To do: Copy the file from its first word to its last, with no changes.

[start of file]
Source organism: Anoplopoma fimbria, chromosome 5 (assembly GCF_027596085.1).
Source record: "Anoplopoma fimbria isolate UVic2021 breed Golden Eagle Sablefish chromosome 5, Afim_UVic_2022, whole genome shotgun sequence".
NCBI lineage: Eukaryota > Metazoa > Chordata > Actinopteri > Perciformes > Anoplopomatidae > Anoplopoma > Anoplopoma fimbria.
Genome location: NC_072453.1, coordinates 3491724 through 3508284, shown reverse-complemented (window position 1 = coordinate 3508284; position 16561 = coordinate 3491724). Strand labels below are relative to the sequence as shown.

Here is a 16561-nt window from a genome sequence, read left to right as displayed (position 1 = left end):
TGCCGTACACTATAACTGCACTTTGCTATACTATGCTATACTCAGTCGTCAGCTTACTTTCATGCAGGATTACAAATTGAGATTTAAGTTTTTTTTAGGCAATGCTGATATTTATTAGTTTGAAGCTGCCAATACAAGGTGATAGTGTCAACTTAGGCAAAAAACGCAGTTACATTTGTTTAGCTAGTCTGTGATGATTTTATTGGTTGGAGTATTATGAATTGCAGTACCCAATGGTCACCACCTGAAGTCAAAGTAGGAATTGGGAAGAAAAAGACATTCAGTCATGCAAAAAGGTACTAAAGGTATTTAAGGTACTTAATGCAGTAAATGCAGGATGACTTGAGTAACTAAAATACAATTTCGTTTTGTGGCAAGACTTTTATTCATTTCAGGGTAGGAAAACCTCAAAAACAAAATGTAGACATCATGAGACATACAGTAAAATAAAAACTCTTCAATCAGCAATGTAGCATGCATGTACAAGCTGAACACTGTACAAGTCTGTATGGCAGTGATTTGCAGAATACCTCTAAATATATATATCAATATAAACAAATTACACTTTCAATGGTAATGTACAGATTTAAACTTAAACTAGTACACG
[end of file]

Source organism: Anoplopoma fimbria, chromosome 5 (assembly GCF_027596085.1).
Source record: "Anoplopoma fimbria isolate UVic2021 breed Golden Eagle Sablefish chromosome 5, Afim_UVic_2022, whole genome shotgun sequence".
NCBI lineage: Eukaryota > Metazoa > Chordata > Actinopteri > Perciformes > Anoplopomatidae > Anoplopoma > Anoplopoma fimbria.
Genome location: NC_072453.1, coordinates 3491724 through 3508284, shown reverse-complemented (window position 1 = coordinate 3508284; position 16561 = coordinate 3491724). Strand labels below are relative to the sequence as shown.

Here is a 16561-nt window from a genome sequence, read left to right as displayed (position 1 = left end):
TGCCGTACACTATAACTGCACTTTGCTATACTATGCTATACTCAGTCGTCAGCTTACTTTCATGCAGGATTACAAATTGAGATTTAAGTTTTTTTTAGGCAATGCTGATATTTATTAGTTTGAAGCTGCCAATACAAGGTGATAGTGTCAACTTAGGCAAAAAACGCAGTTACATTTGTTTAGCTAGTCTGTGATGATTTTATTGGTTGGAGTATTATGAATTGCAGTACCCAATGGTCACCACCTGAAGTCAAAGTAGGAATTGGGAAGAAAAAGACATTCAGTCATGCAAAAAGGTACTAAAGGTATTTAAGGTACTTAATGCAGTAAATGCAGGATGACTTGAGTAACTAAAATACAATTTCGTTTTGTGGCAAGACTTTTATTCATTTCAGGGTAGGAAAACCTCAAAAACAAAATGTAGACATCATGAGACATACAGTAAAATAAAAACTCTTCAATCAGCAATGTAGCATGCATGTACAAGCTGAACACTGTACAAGTCTGTATGGCAGTGATTTGCAGAATACCTCTAAATATATATATCAATATAAACAAATTACACTTTCAATGGTAATGTACAGATTTAAACTTAAACTAGTACACG